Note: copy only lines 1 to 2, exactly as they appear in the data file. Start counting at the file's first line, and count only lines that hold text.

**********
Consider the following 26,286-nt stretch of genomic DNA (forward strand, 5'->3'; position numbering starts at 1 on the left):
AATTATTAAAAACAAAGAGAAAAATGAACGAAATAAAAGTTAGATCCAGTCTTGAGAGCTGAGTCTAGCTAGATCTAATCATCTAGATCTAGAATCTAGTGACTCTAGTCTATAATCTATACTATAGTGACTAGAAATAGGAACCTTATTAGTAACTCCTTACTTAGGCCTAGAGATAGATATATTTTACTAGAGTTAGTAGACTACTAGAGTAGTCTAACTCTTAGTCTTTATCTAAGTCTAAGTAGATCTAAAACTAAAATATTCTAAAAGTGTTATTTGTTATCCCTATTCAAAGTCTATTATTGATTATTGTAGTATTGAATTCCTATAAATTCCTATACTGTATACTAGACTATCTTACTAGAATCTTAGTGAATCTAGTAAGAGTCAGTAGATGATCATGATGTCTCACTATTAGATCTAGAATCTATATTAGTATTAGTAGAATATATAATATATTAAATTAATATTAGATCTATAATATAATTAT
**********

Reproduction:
Consider the following 26,286-nt stretch of genomic DNA (forward strand, 5'->3'; position numbering starts at 1 on the left):
AATTATTAAAAACAAAGAGAAAAATGAACGAAATAAAAGTTAGATCCAGTCTTGAGAGCTGAGTCTAGCTAGATCTAATCATCTAGATCTAGAATCTAGTGACTCTAGTCTATAATCTATACTATAGTGACTAGAAATAGGAACCTTATTAGTAACTCCTTACTTAGGCCTAGAGATAGATATATTTTACTAGAGTTAGTAGACTACTAGAGTAGTCTAACTCTTAGTCTTTATCTAAGTCTAAGTAGATCTAAAACTAAAATATTCTAAAAGTGTTATTTGTTATCCCTATTCAAAGTCTATTATTGATTATTGTAGTATTGAATTCCTATAAATTCCTATACTGTATACTAGACTATCTTACTAGAATCTTAGTGAATCTAGTAAGAGTCAGTAGATGATCATGATGTCTCACTATTAGATCTAGAATCTATATTAGTATTAGTAGAATATATAATATATTAAATTAATATTAGATCTATAATATAATTAT